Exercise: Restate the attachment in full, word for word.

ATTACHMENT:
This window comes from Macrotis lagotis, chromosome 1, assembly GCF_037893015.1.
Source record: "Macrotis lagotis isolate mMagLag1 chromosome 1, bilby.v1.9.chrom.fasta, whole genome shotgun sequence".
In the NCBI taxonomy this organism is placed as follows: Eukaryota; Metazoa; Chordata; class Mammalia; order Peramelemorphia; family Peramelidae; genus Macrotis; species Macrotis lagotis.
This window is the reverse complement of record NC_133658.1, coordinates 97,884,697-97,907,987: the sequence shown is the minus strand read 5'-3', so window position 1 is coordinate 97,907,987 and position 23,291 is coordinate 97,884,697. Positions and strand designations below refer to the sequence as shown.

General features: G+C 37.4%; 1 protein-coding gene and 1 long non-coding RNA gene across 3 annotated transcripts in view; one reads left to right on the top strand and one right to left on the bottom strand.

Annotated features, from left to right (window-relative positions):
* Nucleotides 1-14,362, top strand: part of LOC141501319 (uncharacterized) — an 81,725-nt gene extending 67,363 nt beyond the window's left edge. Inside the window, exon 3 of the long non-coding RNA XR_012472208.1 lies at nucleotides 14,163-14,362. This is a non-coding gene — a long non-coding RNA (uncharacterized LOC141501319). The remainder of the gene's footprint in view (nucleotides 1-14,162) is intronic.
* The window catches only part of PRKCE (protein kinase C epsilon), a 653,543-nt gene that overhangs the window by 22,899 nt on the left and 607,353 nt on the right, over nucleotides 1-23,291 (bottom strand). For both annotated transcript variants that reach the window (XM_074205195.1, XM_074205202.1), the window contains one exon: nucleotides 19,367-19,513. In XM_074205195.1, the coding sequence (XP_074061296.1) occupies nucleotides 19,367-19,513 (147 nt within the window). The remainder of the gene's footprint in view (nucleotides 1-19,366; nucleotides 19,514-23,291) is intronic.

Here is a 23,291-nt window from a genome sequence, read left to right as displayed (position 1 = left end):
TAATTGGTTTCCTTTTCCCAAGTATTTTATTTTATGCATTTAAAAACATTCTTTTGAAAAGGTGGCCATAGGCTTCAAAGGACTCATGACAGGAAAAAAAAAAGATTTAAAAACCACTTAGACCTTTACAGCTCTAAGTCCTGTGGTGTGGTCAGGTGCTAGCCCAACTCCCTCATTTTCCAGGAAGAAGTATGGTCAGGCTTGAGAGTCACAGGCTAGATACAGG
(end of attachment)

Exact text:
This window comes from Macrotis lagotis, chromosome 1, assembly GCF_037893015.1.
Source record: "Macrotis lagotis isolate mMagLag1 chromosome 1, bilby.v1.9.chrom.fasta, whole genome shotgun sequence".
In the NCBI taxonomy this organism is placed as follows: Eukaryota; Metazoa; Chordata; class Mammalia; order Peramelemorphia; family Peramelidae; genus Macrotis; species Macrotis lagotis.
This window is the reverse complement of record NC_133658.1, coordinates 97,884,697-97,907,987: the sequence shown is the minus strand read 5'-3', so window position 1 is coordinate 97,907,987 and position 23,291 is coordinate 97,884,697. Positions and strand designations below refer to the sequence as shown.

General features: G+C 37.4%; 1 protein-coding gene and 1 long non-coding RNA gene across 3 annotated transcripts in view; one reads left to right on the top strand and one right to left on the bottom strand.

Annotated features, from left to right (window-relative positions):
* Nucleotides 1-14,362, top strand: part of LOC141501319 (uncharacterized) — an 81,725-nt gene extending 67,363 nt beyond the window's left edge. Inside the window, exon 3 of the long non-coding RNA XR_012472208.1 lies at nucleotides 14,163-14,362. This is a non-coding gene — a long non-coding RNA (uncharacterized LOC141501319). The remainder of the gene's footprint in view (nucleotides 1-14,162) is intronic.
* The window catches only part of PRKCE (protein kinase C epsilon), a 653,543-nt gene that overhangs the window by 22,899 nt on the left and 607,353 nt on the right, over nucleotides 1-23,291 (bottom strand). For both annotated transcript variants that reach the window (XM_074205195.1, XM_074205202.1), the window contains one exon: nucleotides 19,367-19,513. In XM_074205195.1, the coding sequence (XP_074061296.1) occupies nucleotides 19,367-19,513 (147 nt within the window). The remainder of the gene's footprint in view (nucleotides 1-19,366; nucleotides 19,514-23,291) is intronic.

Here is a 23,291-nt window from a genome sequence, read left to right as displayed (position 1 = left end):
TAATTGGTTTCCTTTTCCCAAGTATTTTATTTTATGCATTTAAAAACATTCTTTTGAAAAGGTGGCCATAGGCTTCAAAGGACTCATGACAGGAAAAAAAAAAGATTTAAAAACCACTTAGACCTTTACAGCTCTAAGTCCTGTGGTGTGGTCAGGTGCTAGCCCAACTCCCTCATTTTCCAGGAAGAAGTATGGTCAGGCTTGAGAGTCACAGGCTAGATACAGG